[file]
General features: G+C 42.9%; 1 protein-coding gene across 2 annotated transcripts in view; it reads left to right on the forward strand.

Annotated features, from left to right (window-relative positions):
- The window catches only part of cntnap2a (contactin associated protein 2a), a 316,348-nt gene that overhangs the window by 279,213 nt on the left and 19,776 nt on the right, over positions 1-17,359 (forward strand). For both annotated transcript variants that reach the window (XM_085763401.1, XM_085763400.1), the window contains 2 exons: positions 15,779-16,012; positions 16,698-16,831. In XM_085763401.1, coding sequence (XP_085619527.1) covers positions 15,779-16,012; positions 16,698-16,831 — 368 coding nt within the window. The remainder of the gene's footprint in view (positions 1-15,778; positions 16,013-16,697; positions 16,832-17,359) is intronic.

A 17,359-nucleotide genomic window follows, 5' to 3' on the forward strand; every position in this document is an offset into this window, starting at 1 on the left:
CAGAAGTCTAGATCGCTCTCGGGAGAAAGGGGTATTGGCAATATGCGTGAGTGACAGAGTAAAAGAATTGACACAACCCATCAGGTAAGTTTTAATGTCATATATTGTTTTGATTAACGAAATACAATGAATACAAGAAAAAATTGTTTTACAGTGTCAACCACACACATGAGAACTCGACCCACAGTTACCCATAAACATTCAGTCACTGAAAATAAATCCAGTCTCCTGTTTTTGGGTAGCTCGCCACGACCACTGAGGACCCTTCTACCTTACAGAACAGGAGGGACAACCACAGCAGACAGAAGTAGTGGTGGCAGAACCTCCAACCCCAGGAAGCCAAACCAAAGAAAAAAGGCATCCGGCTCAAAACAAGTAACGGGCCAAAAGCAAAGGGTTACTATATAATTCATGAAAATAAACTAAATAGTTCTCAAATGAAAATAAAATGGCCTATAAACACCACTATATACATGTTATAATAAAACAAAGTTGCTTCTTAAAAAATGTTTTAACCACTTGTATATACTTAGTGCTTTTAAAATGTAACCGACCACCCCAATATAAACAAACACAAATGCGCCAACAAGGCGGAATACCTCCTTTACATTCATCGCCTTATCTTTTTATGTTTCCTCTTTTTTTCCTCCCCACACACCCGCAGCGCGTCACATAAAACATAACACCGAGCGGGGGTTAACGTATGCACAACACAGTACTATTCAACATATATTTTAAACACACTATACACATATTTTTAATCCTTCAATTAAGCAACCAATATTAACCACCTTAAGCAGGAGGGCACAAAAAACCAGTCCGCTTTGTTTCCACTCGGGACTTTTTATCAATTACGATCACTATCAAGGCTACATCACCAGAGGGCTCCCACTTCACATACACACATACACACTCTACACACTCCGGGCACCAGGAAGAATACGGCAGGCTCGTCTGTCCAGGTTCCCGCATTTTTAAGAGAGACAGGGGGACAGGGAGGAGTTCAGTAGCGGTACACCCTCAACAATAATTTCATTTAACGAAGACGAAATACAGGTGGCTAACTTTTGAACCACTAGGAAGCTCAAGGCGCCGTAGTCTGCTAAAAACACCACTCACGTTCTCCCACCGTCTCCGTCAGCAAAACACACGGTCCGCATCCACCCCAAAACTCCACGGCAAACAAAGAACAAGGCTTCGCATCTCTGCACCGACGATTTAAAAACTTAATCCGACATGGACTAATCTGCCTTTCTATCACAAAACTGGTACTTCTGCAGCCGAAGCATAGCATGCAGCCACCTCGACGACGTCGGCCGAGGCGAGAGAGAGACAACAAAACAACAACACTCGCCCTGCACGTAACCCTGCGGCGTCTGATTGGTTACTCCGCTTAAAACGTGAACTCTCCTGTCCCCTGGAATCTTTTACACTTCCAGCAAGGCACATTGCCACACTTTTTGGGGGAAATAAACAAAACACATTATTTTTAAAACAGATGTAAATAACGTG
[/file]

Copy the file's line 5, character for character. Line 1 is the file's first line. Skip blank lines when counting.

CAGAAGTCTAGATCGCTCTCGGGAGAAAGGGGTATTGGCAATATGCGTGAGTGACAGAGTAAAAGAATTGACACAACCCATCAGGTAAGTTTTAATGTCATATATTGTTTTGATTAACGAAATACAATGAATACAAGAAAAAATTGTTTTACAGTGTCAACCACACACATGAGAACTCGACCCACAGTTACCCATAAACATTCAGTCACTGAAAATAAATCCAGTCTCCTGTTTTTGGGTAGCTCGCCACGACCACTGAGGACCCTTCTACCTTACAGAACAGGAGGGACAACCACAGCAGACAGAAGTAGTGGTGGCAGAACCTCCAACCCCAGGAAGCCAAACCAAAGAAAAAAGGCATCCGGCTCAAAACAAGTAACGGGCCAAAAGCAAAGGGTTACTATATAATTCATGAAAATAAACTAAATAGTTCTCAAATGAAAATAAAATGGCCTATAAACACCACTATATACATGTTATAATAAAACAAAGTTGCTTCTTAAAAAATGTTTTAACCACTTGTATATACTTAGTGCTTTTAAAATGTAACCGACCACCCCAATATAAACAAACACAAATGCGCCAACAAGGCGGAATACCTCCTTTACATTCATCGCCTTATCTTTTTATGTTTCCTCTTTTTTTCCTCCCCACACACCCGCAGCGCGTCACATAAAACATAACACCGAGCGGGGGTTAACGTATGCACAACACAGTACTATTCAACATATATTTTAAACACACTATACACATATTTTTAATCCTTCAATTAAGCAACCAATATTAACCACCTTAAGCAGGAGGGCACAAAAAACCAGTCCGCTTTGTTTCCACTCGGGACTTTTTATCAATTACGATCACTATCAAGGCTACATCACCAGAGGGCTCCCACTTCACATACACACATACACACTCTACACACTCCGGGCACCAGGAAGAATACGGCAGGCTCGTCTGTCCAGGTTCCCGCATTTTTAAGAGAGACAGGGGGACAGGGAGGAGTTCAGTAGCGGTACACCCTCAACAATAATTTCATTTAACGAAGACGAAATACAGGTGGCTAACTTTTGAACCACTAGGAAGCTCAAGGCGCCGTAGTCTGCTAAAAACACCACTCACGTTCTCCCACCGTCTCCGTCAGCAAAACACACGGTCCGCATCCACCCCAAAACTCCACGGCAAACAAAGAACAAGGCTTCGCATCTCTGCACCGACGATTTAAAAACTTAATCCGACATGGACTAATCTGCCTTTCTATCACAAAACTGGTACTTCTGCAGCCGAAGCATAGCATGCAGCCACCTCGACGACGTCGGCCGAGGCGAGAGAGAGACAACAAAACAACAACACTCGCCCTGCACGTAACCCTGCGGCGTCTGATTGGTTACTCCGCTTAAAACGTGAACTCTCCTGTCCCCTGGAATCTTTTACACTTCCAGCAAGGCACATTGCCACACTTTTTGGGGGAAATAAACAAAACACATTATTTTTAAAACAGATGTAAATAACGTG